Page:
April 11 —
A Web site that pokes fun at Saddam Hussein's minister of
information became such a global hit that its operators had to
temporarily pull the plug Friday as they scrambled for more powerful
To help pay for the upgrades, the site will sell T-shirts, mugs
and barbecue aprons featuring choice quotes from Mohammed Saeed
al-Sahhaf, who maintained with a straight face that Iraqi troops
were routing the Americans even as U.S. tanks busted through
The site, WeLoveTheIraqiInformationMinister.com, features quotes
as well as obviously doctored photos showing al-Sahhaf boasting of
the Confederacy's successes during the Civil War and Darth Vader's
victories in the "Star Wars" movies.
"My feelings as usual we will slaughter them all," reads one
quote from al-Sahhaf from two days before Baghdad fell.
Until he disappeared Tuesday, al-Sahhaf was the colorful face of
Saddam's regime. Some Arabs, getting a kick out of how al-Sahhaf
ridicules President Bush and British Prime Minister Tony Blair, even
called his daily news conferences "the "al-Sahhaf show."
In the United States, Conn Nugent and his friends got a kick out
of the comments, too, and decided to create the Web site
The site, Nugent said, was meant as a private joke.
"We didn't advertise it at all," he said. "We just sent it to our
Within hours, someone at the Pentagon got wind of it, and soon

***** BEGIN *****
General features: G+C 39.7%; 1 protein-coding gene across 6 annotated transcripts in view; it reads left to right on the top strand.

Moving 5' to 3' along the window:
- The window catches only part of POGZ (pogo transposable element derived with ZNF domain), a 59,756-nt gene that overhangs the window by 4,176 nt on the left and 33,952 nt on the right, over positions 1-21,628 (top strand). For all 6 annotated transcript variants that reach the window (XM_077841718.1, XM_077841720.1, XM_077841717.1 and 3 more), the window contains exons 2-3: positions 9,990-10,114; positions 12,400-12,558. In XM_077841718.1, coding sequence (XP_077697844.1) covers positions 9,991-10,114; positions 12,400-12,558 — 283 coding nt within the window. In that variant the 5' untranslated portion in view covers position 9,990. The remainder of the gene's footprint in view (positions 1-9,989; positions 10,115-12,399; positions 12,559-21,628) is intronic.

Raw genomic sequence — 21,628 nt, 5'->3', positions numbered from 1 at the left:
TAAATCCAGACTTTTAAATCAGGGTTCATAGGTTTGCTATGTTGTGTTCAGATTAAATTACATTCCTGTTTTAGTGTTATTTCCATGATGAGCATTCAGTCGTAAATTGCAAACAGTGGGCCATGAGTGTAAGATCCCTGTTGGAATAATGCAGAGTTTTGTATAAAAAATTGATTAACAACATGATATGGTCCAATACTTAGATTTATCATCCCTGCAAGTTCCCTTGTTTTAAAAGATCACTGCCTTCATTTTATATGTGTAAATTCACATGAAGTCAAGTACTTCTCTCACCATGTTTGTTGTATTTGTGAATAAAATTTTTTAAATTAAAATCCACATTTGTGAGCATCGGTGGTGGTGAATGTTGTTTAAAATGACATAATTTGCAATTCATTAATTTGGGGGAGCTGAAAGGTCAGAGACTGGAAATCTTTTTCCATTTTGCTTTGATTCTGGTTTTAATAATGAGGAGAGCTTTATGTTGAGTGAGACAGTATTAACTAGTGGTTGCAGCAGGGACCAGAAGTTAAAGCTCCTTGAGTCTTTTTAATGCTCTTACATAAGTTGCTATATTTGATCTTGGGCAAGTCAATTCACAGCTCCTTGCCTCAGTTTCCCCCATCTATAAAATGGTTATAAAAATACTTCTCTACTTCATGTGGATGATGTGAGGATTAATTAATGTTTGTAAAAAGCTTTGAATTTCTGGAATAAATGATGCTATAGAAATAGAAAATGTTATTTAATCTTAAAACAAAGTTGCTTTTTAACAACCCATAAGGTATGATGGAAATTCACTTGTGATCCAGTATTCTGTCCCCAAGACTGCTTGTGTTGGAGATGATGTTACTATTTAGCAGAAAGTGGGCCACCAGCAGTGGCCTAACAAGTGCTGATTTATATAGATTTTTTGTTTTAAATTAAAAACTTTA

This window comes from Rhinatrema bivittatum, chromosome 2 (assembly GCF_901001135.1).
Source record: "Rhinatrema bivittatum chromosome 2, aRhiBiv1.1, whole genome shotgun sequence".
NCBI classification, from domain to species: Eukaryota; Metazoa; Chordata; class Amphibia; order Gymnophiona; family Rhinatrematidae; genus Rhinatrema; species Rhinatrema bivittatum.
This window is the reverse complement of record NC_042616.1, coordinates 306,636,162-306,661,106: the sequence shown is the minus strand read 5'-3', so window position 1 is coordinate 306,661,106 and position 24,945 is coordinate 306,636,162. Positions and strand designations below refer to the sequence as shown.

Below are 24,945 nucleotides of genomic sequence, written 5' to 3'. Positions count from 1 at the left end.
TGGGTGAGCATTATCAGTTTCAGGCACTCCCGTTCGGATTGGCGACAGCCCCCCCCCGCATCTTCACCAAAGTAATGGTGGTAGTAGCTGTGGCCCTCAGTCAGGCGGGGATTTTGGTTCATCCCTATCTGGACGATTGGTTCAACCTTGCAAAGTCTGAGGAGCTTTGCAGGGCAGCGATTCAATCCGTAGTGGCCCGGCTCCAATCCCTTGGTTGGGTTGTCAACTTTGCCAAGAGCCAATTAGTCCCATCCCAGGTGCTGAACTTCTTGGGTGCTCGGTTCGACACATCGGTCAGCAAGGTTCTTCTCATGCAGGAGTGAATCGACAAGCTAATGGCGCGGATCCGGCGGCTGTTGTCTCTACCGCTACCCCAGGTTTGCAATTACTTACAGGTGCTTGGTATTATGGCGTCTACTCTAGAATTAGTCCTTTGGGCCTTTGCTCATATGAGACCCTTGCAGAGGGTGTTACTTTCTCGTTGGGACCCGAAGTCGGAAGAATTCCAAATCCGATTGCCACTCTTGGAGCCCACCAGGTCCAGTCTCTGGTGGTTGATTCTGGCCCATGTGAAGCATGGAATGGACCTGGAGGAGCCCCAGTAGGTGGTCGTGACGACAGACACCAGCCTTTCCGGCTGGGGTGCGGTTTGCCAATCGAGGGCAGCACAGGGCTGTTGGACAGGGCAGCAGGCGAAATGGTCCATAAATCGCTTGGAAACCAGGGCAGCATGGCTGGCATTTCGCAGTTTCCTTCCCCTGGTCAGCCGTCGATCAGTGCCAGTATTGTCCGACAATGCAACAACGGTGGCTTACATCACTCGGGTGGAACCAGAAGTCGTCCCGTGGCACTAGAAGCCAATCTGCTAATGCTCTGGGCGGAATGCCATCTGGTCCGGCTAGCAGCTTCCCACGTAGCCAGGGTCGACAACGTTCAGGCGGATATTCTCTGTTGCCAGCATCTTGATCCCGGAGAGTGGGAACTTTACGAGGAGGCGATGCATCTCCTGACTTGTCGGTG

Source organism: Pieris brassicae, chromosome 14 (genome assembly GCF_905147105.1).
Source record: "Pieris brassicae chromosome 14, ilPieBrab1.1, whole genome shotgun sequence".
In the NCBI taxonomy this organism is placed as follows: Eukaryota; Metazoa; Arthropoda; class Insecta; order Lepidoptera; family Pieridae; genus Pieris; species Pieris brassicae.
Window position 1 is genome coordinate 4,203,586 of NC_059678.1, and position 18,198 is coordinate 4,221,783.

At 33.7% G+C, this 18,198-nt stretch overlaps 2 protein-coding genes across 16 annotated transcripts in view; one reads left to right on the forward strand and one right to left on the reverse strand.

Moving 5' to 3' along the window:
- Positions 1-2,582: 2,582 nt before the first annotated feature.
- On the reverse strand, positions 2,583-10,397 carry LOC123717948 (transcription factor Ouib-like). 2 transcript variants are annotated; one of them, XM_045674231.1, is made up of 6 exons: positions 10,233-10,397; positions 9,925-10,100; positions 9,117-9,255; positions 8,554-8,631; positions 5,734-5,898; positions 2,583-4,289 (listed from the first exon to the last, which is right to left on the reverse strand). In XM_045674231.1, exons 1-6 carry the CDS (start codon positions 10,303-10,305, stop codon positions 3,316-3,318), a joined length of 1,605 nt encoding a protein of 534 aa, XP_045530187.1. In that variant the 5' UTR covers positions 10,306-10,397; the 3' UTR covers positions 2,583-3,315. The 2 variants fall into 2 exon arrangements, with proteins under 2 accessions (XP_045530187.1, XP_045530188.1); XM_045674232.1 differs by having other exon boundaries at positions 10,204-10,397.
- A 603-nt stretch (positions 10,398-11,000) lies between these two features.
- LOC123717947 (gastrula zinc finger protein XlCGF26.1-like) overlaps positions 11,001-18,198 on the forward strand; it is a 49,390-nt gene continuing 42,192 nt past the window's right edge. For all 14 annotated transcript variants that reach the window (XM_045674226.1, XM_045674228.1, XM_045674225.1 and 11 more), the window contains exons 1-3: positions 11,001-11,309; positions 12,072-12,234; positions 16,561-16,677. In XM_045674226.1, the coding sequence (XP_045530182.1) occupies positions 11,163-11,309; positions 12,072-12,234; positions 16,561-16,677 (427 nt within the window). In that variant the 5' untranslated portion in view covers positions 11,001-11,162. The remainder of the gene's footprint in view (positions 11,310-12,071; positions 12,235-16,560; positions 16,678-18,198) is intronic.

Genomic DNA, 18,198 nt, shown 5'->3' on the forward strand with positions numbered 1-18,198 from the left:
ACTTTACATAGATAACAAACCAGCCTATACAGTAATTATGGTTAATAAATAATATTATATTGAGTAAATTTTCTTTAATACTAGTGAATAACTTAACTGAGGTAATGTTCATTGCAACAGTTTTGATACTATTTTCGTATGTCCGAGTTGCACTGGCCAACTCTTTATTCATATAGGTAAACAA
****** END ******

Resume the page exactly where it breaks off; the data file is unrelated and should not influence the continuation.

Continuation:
word spread to journalists, Nugent said. By Friday, many Web
journals, called blogs, referred to the site. Internet users also
circulated e-mail telling friends to check it out.
Nugent said the group's contract with its Web host called for a
limit of 2,000 hits a month but the site was getting 4,000 per
second, putting other businesses sharing that host in jeopardy. The
group looked for more powerful servers and decided to shut down
after crashing four.
It's not the first time a site got too popular.
One blog, "Live From the Sandbox," had to switch servers and
domain names soon after the war began. Another, ostensibly written
from Baghdad, was upgraded for free by its hosts.
In this case, Nugent and his pals will essentially be paying for
their successes in Internet spontaneity. Technicians were working
Friday to find and pay for a Web hosting computer powerful enough to
handle the worldwide traffic.
"It's worth it," said Nugent, who runs an environmentalist
foundation in New York. "How else are we going to have fun in this
On the Net:
Live From the Sandbox:
Copyright 2003 The Associated Press. All rights reserved. This
material may not be published, broadcast, rewritten, or